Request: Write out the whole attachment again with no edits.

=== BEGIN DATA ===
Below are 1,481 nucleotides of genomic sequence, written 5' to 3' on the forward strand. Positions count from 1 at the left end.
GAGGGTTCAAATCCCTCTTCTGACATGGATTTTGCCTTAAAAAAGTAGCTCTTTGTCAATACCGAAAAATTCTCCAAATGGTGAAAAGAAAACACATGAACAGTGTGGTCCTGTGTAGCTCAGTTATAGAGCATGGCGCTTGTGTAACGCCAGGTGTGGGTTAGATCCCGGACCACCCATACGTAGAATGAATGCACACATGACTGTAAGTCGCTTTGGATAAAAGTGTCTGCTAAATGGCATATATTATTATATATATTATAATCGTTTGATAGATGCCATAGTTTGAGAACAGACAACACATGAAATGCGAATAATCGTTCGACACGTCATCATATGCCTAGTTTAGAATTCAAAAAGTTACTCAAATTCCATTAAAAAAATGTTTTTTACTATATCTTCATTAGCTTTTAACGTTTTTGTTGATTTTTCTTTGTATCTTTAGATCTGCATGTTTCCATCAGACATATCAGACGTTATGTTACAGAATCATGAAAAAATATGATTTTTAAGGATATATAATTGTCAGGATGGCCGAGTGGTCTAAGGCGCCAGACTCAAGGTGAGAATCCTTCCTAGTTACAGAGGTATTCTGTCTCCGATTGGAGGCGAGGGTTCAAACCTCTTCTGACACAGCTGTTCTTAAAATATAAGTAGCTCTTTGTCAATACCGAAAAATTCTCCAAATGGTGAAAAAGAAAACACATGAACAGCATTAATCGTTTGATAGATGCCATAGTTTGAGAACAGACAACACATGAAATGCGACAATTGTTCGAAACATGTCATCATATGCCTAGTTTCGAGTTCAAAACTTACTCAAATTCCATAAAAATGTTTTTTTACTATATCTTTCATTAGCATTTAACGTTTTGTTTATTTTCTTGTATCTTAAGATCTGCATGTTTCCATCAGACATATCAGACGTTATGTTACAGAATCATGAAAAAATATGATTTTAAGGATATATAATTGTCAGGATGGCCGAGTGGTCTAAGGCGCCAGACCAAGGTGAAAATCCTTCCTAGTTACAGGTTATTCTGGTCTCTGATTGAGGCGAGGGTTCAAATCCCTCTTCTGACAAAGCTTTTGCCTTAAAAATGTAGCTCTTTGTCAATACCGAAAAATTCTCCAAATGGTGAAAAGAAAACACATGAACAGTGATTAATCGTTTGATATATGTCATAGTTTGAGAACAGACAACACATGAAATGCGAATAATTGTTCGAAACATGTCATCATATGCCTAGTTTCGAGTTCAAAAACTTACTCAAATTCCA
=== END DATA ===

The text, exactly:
Below are 1,481 nucleotides of genomic sequence, written 5' to 3' on the forward strand. Positions count from 1 at the left end.
GAGGGTTCAAATCCCTCTTCTGACATGGATTTTGCCTTAAAAAAGTAGCTCTTTGTCAATACCGAAAAATTCTCCAAATGGTGAAAAGAAAACACATGAACAGTGTGGTCCTGTGTAGCTCAGTTATAGAGCATGGCGCTTGTGTAACGCCAGGTGTGGGTTAGATCCCGGACCACCCATACGTAGAATGAATGCACACATGACTGTAAGTCGCTTTGGATAAAAGTGTCTGCTAAATGGCATATATTATTATATATATTATAATCGTTTGATAGATGCCATAGTTTGAGAACAGACAACACATGAAATGCGAATAATCGTTCGACACGTCATCATATGCCTAGTTTAGAATTCAAAAAGTTACTCAAATTCCATTAAAAAAATGTTTTTTACTATATCTTCATTAGCTTTTAACGTTTTTGTTGATTTTTCTTTGTATCTTTAGATCTGCATGTTTCCATCAGACATATCAGACGTTATGTTACAGAATCATGAAAAAATATGATTTTTAAGGATATATAATTGTCAGGATGGCCGAGTGGTCTAAGGCGCCAGACTCAAGGTGAGAATCCTTCCTAGTTACAGAGGTATTCTGTCTCCGATTGGAGGCGAGGGTTCAAACCTCTTCTGACACAGCTGTTCTTAAAATATAAGTAGCTCTTTGTCAATACCGAAAAATTCTCCAAATGGTGAAAAAGAAAACACATGAACAGCATTAATCGTTTGATAGATGCCATAGTTTGAGAACAGACAACACATGAAATGCGACAATTGTTCGAAACATGTCATCATATGCCTAGTTTCGAGTTCAAAACTTACTCAAATTCCATAAAAATGTTTTTTTACTATATCTTTCATTAGCATTTAACGTTTTGTTTATTTTCTTGTATCTTAAGATCTGCATGTTTCCATCAGACATATCAGACGTTATGTTACAGAATCATGAAAAAATATGATTTTAAGGATATATAATTGTCAGGATGGCCGAGTGGTCTAAGGCGCCAGACCAAGGTGAAAATCCTTCCTAGTTACAGGTTATTCTGGTCTCTGATTGAGGCGAGGGTTCAAATCCCTCTTCTGACAAAGCTTTTGCCTTAAAAATGTAGCTCTTTGTCAATACCGAAAAATTCTCCAAATGGTGAAAAGAAAACACATGAACAGTGATTAATCGTTTGATATATGTCATAGTTTGAGAACAGACAACACATGAAATGCGAATAATTGTTCGAAACATGTCATCATATGCCTAGTTTCGAGTTCAAAAACTTACTCAAATTCCA